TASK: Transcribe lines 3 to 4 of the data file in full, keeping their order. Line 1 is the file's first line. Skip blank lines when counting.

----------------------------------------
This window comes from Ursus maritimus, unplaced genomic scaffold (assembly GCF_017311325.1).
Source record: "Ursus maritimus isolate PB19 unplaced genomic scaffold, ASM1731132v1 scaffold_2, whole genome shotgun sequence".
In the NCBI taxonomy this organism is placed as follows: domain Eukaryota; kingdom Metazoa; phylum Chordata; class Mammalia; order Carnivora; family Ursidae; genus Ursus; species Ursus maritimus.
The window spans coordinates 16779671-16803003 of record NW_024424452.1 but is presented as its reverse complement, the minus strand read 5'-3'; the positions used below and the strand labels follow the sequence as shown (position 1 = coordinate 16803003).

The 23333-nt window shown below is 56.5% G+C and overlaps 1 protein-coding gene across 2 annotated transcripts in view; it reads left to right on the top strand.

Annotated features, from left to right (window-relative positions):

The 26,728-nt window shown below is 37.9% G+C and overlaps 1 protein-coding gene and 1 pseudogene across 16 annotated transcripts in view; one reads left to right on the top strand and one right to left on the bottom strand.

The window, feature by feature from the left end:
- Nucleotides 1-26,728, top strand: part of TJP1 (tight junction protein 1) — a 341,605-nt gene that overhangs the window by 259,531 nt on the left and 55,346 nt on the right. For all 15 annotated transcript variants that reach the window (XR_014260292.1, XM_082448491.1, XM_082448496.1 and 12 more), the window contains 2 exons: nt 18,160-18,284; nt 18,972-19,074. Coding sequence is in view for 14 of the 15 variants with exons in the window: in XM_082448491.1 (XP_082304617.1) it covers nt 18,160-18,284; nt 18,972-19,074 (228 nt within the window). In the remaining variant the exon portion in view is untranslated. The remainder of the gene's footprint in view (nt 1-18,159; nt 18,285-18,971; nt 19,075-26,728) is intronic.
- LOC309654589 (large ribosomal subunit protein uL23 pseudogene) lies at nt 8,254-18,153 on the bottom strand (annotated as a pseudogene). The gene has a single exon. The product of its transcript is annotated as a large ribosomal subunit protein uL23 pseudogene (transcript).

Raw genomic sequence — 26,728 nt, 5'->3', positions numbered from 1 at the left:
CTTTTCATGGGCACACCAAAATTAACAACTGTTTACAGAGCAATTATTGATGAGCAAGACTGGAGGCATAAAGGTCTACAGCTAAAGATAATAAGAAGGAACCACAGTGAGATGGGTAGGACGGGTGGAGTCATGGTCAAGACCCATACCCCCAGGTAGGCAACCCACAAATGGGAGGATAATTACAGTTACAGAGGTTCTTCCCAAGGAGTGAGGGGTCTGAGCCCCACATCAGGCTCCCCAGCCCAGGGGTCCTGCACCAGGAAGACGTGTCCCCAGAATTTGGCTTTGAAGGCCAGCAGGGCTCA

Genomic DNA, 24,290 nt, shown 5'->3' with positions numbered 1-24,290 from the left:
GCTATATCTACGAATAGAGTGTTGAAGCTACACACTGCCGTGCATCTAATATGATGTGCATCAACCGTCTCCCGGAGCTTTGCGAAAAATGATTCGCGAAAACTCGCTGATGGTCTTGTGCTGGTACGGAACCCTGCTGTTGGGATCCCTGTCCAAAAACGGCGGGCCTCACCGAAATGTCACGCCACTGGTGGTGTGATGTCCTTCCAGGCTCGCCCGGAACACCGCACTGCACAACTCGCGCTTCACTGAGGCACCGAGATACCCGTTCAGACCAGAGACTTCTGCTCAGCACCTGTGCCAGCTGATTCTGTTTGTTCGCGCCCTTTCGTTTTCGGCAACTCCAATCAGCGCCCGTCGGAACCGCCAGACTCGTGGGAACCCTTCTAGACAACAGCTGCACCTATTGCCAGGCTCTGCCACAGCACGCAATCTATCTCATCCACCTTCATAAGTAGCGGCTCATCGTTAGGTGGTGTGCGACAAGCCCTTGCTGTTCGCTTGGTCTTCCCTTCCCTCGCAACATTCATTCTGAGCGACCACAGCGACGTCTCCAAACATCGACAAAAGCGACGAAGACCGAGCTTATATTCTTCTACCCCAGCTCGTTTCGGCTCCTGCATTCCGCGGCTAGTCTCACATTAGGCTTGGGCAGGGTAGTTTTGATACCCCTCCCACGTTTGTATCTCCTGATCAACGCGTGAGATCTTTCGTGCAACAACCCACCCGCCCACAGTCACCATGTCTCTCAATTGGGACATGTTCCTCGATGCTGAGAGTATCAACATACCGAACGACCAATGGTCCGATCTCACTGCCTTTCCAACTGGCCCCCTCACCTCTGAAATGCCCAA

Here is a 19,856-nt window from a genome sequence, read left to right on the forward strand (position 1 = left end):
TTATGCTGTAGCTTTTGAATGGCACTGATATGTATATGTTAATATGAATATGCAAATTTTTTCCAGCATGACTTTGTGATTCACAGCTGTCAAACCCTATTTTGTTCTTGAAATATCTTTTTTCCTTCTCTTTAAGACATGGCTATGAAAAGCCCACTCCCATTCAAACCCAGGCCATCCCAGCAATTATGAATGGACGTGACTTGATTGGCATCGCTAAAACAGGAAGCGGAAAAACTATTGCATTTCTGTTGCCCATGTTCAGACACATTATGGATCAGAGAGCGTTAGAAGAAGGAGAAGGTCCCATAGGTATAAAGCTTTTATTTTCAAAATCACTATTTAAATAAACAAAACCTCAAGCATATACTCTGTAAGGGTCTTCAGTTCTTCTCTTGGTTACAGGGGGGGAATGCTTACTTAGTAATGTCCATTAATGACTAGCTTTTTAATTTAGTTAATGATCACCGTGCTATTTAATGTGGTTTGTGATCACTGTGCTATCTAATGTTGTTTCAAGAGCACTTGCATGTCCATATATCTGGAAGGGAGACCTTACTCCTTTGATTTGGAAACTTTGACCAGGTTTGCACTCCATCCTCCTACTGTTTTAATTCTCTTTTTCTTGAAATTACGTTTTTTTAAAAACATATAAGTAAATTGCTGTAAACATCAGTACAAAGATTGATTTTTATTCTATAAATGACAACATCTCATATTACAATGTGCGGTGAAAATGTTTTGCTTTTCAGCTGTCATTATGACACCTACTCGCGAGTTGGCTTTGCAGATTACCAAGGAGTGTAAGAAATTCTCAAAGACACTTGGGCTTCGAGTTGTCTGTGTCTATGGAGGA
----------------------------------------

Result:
In the NCBI taxonomy this organism is placed as follows: domain Eukaryota; kingdom Metazoa; phylum Chordata; class Mammalia; order Carnivora; family Ursidae; genus Ursus; species Ursus maritimus.
The window spans coordinates 16779671-16803003 of record NW_024424452.1 but is presented as its reverse complement, the minus strand read 5'-3'; the positions used below and the strand labels follow the sequence as shown (position 1 = coordinate 16803003).